The most widely distributed species of bear in the world, the majestic brown bear roams and resides in the forests and mountains of North America, Europe and Asia. Although its range has shrunk due to various threats and local extinctions, its total global population is not under immediate threat with over 200,000 believed to still be living in the wild.
While it is one of the largest living omnivores on Earth, the size of a brown bear varies considerably depending on the season, food availability and which population it is from. The largest of them are found along the coasts of British Columbia and Alaska where they often rival their closest relative, the polar bear, in size.
What Is the Average Lifespan of a Brown Bear?
Brown bears have a naturally long lifespan, living to around 20 to 30 years in the wild. Despite this, most die early with the mortality rate of first-year cubs being particularly high due to malnutrition and starvation among other factors.
Within minimally hunted populations, however, the average lifespan of both sexes is estimated to be around 25 years. Some females in the wild have even been recorded reproducing up to the age of 28 which is the oldest known of any ursid species.
To date, the oldest brown bear discovered in the wild was almost 37 with those in captivity often living even longer on average.
Brown Bear Lifespan in Captivity
In zoos and other carefully managed wildlife conservation facilities, male brown bears have often been recorded living into their 40s. This is because all their needs are met, they don’t have to hunt for food and they are routinely given medical checks.
While one male even attained the age of 50, the oldest captive female on record was 40 years old when she passed away.
The Life Cycle of a Brown Bear
Newborn brown bears are very vulnerable, being blind, hairless and toothless, too. While they only weigh around 350-510 grams at birth, they quickly grow and gain weight over the first six months of their life.
Cubs usually continue feeding on their mother’s milk until spring or early summer. After this, they also forage for and eat other food sources such as berries, grasses and bulbs.
Baby brown bears normally remain with their mothers until the age of 3 or 4 with some becoming independent at just 1.5 years of age. While females mature sexually sometime between the age of 4 and 8, the species keeps growing up until the age of 10 or 11.
Brown bears can grow to a colossal size with males weighing up to 350 kilograms and females 200 kilograms. This varies widely though depending on their subspecies and population and the season of the year.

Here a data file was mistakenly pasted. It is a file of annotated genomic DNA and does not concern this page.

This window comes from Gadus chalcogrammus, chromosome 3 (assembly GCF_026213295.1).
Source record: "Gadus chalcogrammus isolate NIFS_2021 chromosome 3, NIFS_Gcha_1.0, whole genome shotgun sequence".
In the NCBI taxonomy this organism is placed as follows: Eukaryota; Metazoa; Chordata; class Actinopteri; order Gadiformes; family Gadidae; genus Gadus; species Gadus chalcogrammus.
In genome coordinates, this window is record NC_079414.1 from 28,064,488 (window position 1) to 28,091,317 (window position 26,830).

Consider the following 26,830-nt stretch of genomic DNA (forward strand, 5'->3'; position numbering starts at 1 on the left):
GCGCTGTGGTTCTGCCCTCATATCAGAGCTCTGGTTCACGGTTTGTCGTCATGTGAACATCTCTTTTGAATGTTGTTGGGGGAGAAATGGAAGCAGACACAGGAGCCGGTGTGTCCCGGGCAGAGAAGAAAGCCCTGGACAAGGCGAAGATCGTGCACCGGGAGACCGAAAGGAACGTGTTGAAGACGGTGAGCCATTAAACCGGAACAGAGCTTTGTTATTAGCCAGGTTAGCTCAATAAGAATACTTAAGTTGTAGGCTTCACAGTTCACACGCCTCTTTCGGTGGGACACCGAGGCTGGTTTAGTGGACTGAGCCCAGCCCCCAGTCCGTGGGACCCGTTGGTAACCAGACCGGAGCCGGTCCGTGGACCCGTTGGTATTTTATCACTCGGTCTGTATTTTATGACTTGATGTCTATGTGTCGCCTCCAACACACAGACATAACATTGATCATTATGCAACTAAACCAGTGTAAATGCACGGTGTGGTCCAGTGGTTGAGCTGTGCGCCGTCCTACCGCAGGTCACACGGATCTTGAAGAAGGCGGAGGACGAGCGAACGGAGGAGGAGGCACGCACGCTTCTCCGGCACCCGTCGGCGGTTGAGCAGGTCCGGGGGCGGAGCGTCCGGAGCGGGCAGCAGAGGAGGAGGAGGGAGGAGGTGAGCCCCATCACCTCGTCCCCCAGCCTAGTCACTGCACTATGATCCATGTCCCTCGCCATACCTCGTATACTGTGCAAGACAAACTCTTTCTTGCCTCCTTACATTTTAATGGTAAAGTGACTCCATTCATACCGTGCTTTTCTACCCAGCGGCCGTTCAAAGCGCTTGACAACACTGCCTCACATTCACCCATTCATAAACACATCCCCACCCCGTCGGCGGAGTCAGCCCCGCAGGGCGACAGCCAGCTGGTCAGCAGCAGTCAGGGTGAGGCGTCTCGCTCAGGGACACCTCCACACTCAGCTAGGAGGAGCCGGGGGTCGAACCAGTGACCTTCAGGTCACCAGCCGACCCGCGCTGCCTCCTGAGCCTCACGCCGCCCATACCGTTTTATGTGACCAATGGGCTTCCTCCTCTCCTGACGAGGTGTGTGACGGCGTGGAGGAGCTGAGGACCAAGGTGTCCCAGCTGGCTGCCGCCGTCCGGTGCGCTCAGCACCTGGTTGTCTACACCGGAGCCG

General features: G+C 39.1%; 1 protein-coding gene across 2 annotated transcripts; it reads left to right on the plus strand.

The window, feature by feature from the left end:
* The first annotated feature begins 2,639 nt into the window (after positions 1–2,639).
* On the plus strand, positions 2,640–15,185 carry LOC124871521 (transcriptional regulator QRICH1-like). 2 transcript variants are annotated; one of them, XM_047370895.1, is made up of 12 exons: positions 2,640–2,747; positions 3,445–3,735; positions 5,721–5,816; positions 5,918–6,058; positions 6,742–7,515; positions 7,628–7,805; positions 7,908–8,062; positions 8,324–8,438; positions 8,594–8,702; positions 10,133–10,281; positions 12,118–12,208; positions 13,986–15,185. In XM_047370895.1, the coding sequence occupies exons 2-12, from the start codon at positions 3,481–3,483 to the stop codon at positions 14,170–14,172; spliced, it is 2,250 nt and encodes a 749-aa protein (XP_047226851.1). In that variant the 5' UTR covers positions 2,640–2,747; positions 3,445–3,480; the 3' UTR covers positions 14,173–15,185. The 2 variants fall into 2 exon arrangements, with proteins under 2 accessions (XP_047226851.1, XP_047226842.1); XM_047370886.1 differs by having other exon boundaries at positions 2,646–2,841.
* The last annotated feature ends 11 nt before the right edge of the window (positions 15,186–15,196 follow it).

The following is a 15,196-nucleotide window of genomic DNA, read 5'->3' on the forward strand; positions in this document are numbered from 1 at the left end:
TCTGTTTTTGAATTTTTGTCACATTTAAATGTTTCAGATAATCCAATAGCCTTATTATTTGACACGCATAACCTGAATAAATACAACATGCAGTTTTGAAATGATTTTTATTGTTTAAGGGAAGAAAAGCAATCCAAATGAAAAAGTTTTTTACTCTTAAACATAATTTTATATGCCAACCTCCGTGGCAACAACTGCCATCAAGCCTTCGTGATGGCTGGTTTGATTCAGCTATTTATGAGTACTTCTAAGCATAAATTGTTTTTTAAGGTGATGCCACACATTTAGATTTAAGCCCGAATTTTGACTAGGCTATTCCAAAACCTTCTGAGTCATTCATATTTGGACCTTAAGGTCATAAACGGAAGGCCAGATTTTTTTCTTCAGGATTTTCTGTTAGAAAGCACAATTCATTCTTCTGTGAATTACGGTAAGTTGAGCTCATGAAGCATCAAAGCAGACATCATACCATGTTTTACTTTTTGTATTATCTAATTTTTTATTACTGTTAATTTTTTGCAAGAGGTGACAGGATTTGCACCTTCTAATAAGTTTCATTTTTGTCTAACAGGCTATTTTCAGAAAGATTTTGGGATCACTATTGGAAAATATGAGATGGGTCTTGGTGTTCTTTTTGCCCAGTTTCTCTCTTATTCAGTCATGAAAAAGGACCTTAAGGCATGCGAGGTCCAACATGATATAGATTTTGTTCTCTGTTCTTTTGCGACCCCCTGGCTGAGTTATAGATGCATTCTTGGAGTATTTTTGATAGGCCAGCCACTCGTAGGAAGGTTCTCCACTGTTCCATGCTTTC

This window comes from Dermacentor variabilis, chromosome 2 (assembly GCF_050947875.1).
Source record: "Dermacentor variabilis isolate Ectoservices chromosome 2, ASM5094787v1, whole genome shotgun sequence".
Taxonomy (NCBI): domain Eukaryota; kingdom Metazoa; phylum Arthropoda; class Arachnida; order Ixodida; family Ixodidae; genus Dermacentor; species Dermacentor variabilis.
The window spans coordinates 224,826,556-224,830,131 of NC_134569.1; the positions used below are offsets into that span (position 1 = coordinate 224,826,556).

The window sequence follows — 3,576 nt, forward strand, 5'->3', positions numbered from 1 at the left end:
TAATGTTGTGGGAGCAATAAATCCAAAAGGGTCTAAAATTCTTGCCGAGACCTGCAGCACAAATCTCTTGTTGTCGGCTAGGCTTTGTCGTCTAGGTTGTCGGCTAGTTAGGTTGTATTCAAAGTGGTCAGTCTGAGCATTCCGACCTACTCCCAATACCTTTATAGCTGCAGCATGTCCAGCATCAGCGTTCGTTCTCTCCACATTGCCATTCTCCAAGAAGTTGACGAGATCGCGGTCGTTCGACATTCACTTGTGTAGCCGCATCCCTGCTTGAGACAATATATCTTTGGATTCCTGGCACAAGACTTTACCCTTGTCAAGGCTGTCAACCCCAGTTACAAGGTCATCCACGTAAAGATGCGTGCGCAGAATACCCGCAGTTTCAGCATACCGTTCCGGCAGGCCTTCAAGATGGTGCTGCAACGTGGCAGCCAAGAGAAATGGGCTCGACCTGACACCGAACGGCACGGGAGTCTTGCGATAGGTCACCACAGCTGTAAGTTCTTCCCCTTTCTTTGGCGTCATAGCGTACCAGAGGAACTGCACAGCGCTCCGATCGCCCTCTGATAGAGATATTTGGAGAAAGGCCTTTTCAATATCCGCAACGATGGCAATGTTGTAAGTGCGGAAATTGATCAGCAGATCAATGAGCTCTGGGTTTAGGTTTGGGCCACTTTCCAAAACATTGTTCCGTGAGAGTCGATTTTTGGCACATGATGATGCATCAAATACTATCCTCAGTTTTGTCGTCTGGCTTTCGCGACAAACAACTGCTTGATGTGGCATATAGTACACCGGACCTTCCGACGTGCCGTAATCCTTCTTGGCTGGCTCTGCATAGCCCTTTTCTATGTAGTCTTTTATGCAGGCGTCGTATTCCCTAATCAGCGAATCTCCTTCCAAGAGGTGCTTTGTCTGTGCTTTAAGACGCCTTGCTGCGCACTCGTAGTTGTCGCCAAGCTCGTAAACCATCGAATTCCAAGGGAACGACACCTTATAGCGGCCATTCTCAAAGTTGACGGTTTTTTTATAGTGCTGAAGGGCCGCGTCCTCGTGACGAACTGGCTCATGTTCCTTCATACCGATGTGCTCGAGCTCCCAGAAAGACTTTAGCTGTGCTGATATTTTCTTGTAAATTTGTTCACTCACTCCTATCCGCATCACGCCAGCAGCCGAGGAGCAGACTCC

Brown bears mate from mid-May to early July with the serially monogamous creatures showing no sexual interest in each other outside of this period. Both males and females will try to mate with as many members of the opposite sex as possible during this narrow time frame.
The females become pregnant during their winter dormancy and give birth 8 weeks later while they are still hibernating. A litter usually consists of between 1 and 3 cubs with more than 4 being pretty uncommon.
As the cubs are fully dependent on their mother for the first couple of years, females generally only breed again once their independent offspring have headed off on their own.
Probable Causes of Brown Bear Deaths in the Wild
As the large, ferocious adults have almost no natural enemies, most threats to brown bears occur when they are still vulnerable cubs. Even in well-protected areas, around a third die within their first year with starvation, accidents and predation by wolves, Siberian tigers and other brown bears being the biggest killers.
If they survive the first couple of years, then their outlook is much brighter although malnutrition and attacks by other brown bears can still prove to be fatal.
Besides food scarcity, the most serious threats facing brown bears are either from humans or due to habitat destruction. This is through either legalized hunting or illegal poaching with the wild natural areas available for brown bears to live in sadly being encroached upon and reduced year-on-year.
Oldest Known Brown Bears
Andreas – One of the last dancing bears in Greece, Andreas was rescued and placed in a sanctuary in 1993. He passed away in 2013 at the age of 50 and still holds the Guinness World Record for the oldest brown bear in captivity.
Ginger – The oldest known brown bear to have lived in a North American zoo, Ginger reached the ripe old age of 40. The ginormous grizzly far exceeded the average life expectancy of females in captivity, bringing great joy to everyone who saw her at Columbus Zoo.
Grizzly 168 – First captured and tagged in 1989, Grizzly 168 went on to be the oldest brown bear ever documented in the Greater Yellowstone Ecosystem. After decades spent roaming about amidst the mountains, the withered grizzly was euthanized in 2020 at the age of 34.